Conservation Corner

Stinger vs. the Jewel

By Dan Zarlenga, Missouri Department of Conservation

This is the story of two plants: a nettle not to touch, and a weed you may want to.

If you spend time in summer exploring moist, thick, forests and lowlands, or along wooded creeks and streambanks, it might get you before you know it! Stinging nettle. 

The plant certainly lives up to its name.

Also known as wood nettle, you can recognize stinging nettle when it blooms May through August from its very small, yellowish-grey/green flower clusters. The plant often grows in large, low clumps. The edges of its leaves are highly serrated, or toothed, a suggestion of the “bite” it can give you.

Underneath stinging nettle leaves and along its stems are tiny hairs that when touched, turn into miniature hypodermic needles. These needles inject an alkaloid that immediately begins to cause irritation. You may feel burning, itching, or both. The feeling can be quite intense and unpleasant on exposed arms and legs. An encounter with stinging nettles is an especially good reason not to go off trail. Fortunately, the irritation is short-lived and usually goes away in an hour or so all on its own.

However, if you don’t want to wait that long for relief, try looking for jewelweed, a real diamond in the rough! It grows in the very same places that stinging nettle does.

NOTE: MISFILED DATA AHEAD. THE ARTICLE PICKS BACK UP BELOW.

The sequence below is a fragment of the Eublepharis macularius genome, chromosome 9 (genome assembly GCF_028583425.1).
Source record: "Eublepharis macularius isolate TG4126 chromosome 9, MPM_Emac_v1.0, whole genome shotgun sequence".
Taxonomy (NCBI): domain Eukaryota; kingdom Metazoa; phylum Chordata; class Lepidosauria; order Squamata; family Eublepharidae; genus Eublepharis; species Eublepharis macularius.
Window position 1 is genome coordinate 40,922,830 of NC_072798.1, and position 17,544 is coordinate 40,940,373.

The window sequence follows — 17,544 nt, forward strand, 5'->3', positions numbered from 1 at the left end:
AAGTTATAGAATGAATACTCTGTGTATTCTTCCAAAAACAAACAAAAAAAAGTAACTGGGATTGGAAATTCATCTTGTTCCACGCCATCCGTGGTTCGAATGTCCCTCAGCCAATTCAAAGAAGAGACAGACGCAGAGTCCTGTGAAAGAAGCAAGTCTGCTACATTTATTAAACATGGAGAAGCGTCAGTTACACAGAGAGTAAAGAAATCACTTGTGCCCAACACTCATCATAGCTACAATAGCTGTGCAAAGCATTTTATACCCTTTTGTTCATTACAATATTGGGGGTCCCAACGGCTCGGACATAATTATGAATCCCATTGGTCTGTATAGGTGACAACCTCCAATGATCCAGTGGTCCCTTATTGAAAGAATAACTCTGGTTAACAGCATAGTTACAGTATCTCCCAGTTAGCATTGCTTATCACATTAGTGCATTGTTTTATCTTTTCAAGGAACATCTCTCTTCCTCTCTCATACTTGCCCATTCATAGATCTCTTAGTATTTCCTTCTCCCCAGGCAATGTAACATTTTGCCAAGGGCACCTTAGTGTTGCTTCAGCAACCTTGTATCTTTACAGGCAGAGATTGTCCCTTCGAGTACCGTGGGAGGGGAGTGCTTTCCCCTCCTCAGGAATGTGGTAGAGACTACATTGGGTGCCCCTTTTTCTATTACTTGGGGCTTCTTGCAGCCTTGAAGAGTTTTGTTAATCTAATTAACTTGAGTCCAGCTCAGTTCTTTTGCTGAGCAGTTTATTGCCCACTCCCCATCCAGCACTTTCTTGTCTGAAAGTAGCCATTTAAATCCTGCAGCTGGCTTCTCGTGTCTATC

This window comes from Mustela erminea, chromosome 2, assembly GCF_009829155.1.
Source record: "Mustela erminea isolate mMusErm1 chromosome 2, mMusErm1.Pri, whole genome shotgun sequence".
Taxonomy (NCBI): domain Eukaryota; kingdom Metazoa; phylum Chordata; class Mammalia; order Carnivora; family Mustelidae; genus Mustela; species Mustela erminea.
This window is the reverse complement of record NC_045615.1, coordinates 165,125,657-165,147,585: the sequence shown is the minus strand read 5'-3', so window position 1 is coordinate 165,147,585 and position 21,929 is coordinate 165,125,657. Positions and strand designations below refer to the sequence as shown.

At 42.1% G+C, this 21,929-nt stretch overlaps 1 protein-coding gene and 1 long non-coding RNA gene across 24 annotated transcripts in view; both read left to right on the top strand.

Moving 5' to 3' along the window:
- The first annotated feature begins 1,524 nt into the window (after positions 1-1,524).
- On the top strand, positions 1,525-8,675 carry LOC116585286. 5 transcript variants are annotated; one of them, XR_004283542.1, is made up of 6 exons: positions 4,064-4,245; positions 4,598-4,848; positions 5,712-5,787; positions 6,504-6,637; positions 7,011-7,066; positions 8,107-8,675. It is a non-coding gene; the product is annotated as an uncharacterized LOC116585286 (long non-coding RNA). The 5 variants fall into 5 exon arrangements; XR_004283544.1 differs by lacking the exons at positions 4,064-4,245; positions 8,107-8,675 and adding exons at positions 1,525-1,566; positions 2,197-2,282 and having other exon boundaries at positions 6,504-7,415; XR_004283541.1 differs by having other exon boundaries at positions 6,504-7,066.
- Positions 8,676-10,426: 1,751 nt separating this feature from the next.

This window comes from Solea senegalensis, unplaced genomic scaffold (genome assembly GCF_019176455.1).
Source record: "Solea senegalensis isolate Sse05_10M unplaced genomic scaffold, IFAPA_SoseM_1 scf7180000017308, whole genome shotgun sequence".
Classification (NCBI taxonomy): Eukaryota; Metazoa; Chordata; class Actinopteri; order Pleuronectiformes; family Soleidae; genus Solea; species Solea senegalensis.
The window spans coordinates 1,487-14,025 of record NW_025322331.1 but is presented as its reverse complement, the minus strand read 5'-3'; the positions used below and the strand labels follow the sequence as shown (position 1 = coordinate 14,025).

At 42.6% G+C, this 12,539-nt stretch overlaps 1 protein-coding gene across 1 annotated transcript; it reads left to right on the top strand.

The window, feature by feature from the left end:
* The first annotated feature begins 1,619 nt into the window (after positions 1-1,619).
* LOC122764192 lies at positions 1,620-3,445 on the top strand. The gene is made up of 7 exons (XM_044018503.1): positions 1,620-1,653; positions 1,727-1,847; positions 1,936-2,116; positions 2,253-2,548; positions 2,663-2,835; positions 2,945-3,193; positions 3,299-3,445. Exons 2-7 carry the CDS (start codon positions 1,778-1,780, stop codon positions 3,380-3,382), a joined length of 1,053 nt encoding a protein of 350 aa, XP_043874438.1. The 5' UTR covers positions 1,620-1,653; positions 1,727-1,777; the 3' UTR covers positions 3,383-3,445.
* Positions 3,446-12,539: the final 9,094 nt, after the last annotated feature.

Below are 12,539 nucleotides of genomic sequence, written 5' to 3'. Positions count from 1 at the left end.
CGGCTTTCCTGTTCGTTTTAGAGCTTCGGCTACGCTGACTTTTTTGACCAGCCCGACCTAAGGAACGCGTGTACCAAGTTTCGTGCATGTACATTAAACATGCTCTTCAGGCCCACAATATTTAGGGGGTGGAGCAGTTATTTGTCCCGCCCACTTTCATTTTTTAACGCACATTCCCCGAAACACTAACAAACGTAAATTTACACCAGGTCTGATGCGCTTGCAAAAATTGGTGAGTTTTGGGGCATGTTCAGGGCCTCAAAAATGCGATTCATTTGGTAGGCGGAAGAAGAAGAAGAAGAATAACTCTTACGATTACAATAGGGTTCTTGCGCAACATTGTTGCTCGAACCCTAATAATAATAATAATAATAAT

Two types of jewelweed are found in Missouri; pale, which is yellowish, and spotted, which is orange with reddish-brown spots. Both flowers are small and delicate, with a beautiful, three-lobed shape. They bloom from June through September. For some reason, another name for these plants is touch-me-nots. But in this case, you might want to ignore that advice. It turns out that jewelweeds may possess a special power.

Many believe that rubbing the juice from touch-me-nots onto your skin will take the sting out of stinging nettle. Some will also tell you that they cure poison ivy, and the itch from chigger bites. Native Americans had many medicinal uses for these plants. How convenient for nature to provide the solution right in the same place as the problem!

Still, the best cure is prevention. When hiking during summer in low lying, wet areas, especially along creeks and streams, it’s a good idea to avoid stinging nettle. Stay on the trail as much as possible, and wearing lightweight, long pants will help protect your skin from encountering the tiny needles.

The moral of the story? Don’t get “stung” by stinging nettle, but feel free to touch the touch-me-nots. That way, you can admire the beauty and avoid the bite.